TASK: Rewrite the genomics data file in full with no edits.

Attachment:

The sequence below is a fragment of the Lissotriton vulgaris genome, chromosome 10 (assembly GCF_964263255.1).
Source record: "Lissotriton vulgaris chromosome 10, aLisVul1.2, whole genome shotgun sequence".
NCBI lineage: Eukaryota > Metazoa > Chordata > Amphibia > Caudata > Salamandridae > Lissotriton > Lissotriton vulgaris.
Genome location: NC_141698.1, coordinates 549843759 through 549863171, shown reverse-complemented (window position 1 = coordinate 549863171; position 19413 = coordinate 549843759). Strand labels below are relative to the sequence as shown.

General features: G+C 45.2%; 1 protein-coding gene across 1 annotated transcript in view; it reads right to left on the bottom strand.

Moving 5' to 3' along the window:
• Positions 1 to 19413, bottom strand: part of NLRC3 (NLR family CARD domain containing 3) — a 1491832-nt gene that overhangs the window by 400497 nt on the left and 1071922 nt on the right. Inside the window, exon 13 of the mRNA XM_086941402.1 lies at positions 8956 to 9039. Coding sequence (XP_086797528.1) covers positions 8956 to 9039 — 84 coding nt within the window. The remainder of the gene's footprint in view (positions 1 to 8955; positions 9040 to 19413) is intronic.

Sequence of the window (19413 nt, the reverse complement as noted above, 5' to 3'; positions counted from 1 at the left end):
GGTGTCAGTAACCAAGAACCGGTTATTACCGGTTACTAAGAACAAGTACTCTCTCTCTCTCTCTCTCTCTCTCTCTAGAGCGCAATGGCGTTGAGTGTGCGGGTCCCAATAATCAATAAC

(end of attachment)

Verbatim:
The sequence below is a fragment of the Lissotriton vulgaris genome, chromosome 10 (assembly GCF_964263255.1).
Source record: "Lissotriton vulgaris chromosome 10, aLisVul1.2, whole genome shotgun sequence".
NCBI lineage: Eukaryota > Metazoa > Chordata > Amphibia > Caudata > Salamandridae > Lissotriton > Lissotriton vulgaris.
Genome location: NC_141698.1, coordinates 549843759 through 549863171, shown reverse-complemented (window position 1 = coordinate 549863171; position 19413 = coordinate 549843759). Strand labels below are relative to the sequence as shown.

General features: G+C 45.2%; 1 protein-coding gene across 1 annotated transcript in view; it reads right to left on the bottom strand.

Moving 5' to 3' along the window:
• Positions 1 to 19413, bottom strand: part of NLRC3 (NLR family CARD domain containing 3) — a 1491832-nt gene that overhangs the window by 400497 nt on the left and 1071922 nt on the right. Inside the window, exon 13 of the mRNA XM_086941402.1 lies at positions 8956 to 9039. Coding sequence (XP_086797528.1) covers positions 8956 to 9039 — 84 coding nt within the window. The remainder of the gene's footprint in view (positions 1 to 8955; positions 9040 to 19413) is intronic.

Sequence of the window (19413 nt, the reverse complement as noted above, 5' to 3'; positions counted from 1 at the left end):
GGTGTCAGTAACCAAGAACCGGTTATTACCGGTTACTAAGAACAAGTACTCTCTCTCTCTCTCTCTCTCTCTCTCTAGAGCGCAATGGCGTTGAGTGTGCGGGTCCCAATAATCAATAAC